Authentic Leadership
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Musings

Leading from your growing edge

Leadership is a hot topic. Maybe too hot. Not because it's not important, but because anything that becomes caught up in too many conversations about itself can lose its aliveness, its directness and self-implication.

I personally studied leadership theories (and still do) for years professionally and academically, listened to mentors' and colleagues conceptions of leadership and influence, watched their influence, tested my own influence, took on my own leadership challenges, and watched all the theories go out the door.

Many theoretical contributions of leadership have been and are useful. I'm not going to review any of them here. Leadership theories can if engaged sincerely speak to and awaken the specific quality or capacity that is asking us to lean into it, become it, or act for it whether that is a character trait, behaviour/outcome, relational skill, or more intimacy with the present moment. Depending where we are at or where we are stuck a particular theory may bring us right where we need to be to integrate more of ourselves in service of our specific leadership mission. This is the best case scenario.

On the other hand, certain theories simply reinforce the very patterns that our emergent leadership is longing to break. Theories are alluring and can be very rich depending on the complexity within them because they typically hold heroes at the helm, host a community of followers, and may draw more on our followership than our authorship. They can also attract the weaker parts of us that are looking for safe havens and excuses to not further develop. In other words, these theories reinforce our blind spots, pull us away from our present state of being, dramatise trendy or naive expressions of heroism (i.e. versions where the self always wins), and remove us from our inherent self knowing and self generating aliveness within. The result of unhealthy fixation on any theoretical construct is self and other dissociation and this can obviously lead to bad decisions, unbalanced view points, avoidance in taking our own true stances, or justification of ethical blind spots.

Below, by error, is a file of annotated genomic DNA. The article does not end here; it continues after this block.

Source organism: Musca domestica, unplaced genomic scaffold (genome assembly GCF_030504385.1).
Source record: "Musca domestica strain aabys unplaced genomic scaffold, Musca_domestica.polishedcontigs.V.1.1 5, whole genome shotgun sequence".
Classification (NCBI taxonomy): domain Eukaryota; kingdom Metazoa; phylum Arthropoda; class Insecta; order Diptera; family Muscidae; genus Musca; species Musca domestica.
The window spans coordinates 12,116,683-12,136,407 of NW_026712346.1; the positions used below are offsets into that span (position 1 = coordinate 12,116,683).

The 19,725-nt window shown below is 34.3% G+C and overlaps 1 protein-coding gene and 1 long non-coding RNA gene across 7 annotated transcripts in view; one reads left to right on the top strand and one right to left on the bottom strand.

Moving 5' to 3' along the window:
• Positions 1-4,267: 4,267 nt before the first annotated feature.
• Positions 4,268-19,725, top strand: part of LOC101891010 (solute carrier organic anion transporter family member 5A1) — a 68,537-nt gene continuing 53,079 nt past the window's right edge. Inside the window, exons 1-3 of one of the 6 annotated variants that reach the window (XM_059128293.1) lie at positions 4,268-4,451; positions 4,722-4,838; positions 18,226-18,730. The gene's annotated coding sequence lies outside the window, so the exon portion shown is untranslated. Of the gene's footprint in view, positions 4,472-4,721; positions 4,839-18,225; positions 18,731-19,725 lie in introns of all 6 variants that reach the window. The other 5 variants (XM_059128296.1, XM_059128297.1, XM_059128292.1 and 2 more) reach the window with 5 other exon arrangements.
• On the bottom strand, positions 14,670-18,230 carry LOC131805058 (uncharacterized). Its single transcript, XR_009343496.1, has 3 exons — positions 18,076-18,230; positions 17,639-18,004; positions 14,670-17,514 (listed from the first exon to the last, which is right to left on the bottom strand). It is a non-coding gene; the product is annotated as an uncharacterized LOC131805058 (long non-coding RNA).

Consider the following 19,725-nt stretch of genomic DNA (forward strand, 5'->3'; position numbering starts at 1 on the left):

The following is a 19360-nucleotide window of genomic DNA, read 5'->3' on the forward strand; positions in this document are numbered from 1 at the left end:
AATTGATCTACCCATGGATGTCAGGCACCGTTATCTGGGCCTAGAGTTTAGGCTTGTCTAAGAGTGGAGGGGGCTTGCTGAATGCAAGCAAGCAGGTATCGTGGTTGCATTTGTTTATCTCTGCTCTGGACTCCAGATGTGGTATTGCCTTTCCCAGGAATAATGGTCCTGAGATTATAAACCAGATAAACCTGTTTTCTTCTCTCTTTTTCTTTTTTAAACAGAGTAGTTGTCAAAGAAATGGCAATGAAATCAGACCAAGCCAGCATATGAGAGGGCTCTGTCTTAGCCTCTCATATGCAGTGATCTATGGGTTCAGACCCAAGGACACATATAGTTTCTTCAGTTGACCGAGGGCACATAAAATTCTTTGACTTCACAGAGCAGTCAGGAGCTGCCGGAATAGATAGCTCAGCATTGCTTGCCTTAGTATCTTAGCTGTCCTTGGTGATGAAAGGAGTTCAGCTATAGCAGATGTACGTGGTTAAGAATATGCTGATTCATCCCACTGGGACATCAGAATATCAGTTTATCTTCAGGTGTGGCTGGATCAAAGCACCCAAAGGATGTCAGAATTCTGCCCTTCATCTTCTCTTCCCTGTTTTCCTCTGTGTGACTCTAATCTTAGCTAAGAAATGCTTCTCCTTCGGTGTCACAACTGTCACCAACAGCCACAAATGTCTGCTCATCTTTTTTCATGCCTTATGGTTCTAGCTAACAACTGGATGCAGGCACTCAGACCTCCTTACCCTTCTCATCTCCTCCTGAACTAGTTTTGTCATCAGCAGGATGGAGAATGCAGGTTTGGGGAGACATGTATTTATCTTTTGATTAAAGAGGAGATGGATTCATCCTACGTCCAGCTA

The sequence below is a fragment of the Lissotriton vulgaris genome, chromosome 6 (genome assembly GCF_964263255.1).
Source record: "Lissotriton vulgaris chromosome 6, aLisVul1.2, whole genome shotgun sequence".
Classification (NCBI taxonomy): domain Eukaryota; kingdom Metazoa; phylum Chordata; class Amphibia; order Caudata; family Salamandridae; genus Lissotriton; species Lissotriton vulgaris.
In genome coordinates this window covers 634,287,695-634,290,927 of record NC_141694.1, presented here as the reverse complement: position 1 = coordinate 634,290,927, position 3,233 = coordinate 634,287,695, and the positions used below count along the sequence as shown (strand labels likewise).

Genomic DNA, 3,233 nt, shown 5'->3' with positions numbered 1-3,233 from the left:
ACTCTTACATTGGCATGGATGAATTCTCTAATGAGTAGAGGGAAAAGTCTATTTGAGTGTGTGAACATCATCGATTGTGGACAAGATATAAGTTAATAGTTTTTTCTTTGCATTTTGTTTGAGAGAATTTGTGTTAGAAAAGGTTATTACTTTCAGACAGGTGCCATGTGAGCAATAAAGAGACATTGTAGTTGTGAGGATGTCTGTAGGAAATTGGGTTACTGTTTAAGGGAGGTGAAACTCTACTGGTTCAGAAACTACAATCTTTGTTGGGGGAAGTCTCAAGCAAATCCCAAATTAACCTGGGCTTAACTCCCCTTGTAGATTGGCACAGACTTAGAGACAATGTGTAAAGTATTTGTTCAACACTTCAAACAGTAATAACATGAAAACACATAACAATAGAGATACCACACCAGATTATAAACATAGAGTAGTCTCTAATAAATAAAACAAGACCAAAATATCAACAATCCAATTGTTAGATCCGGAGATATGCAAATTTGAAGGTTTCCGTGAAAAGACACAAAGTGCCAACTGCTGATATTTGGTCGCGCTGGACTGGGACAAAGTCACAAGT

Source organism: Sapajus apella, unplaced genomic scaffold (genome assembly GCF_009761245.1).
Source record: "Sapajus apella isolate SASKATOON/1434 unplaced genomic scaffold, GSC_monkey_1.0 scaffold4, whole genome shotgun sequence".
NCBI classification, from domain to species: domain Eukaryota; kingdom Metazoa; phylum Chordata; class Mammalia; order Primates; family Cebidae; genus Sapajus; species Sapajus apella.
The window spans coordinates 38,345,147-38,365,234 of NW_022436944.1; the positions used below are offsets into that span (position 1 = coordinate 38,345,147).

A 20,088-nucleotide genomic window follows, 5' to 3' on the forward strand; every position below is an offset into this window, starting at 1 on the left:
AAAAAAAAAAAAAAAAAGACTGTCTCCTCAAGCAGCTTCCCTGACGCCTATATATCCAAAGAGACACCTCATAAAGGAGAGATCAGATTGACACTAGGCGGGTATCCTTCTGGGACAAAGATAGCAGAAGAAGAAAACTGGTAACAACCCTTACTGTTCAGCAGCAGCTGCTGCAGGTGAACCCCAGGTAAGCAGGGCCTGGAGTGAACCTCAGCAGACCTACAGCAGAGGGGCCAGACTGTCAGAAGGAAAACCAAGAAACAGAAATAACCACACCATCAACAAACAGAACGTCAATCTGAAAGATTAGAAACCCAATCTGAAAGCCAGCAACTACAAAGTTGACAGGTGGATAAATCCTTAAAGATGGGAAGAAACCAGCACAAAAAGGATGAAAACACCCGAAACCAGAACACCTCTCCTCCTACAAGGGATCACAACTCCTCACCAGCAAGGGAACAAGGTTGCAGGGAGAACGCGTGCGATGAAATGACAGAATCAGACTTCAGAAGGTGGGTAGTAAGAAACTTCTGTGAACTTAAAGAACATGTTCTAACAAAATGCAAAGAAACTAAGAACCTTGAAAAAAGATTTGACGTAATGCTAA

In place of, or alongside a relevant theory that meets you where you are, I recommend seeking sufficient feedback, mirroring, and attuned presencing of your particular leadership issues by skilled coaches, consultants or colleagues. It may not be a theory you need at all, or at least not a dead one, and you may find yourself living into your own living theory, rather than the safe ground of those that just may not be asking enough of you.


William WalkerComment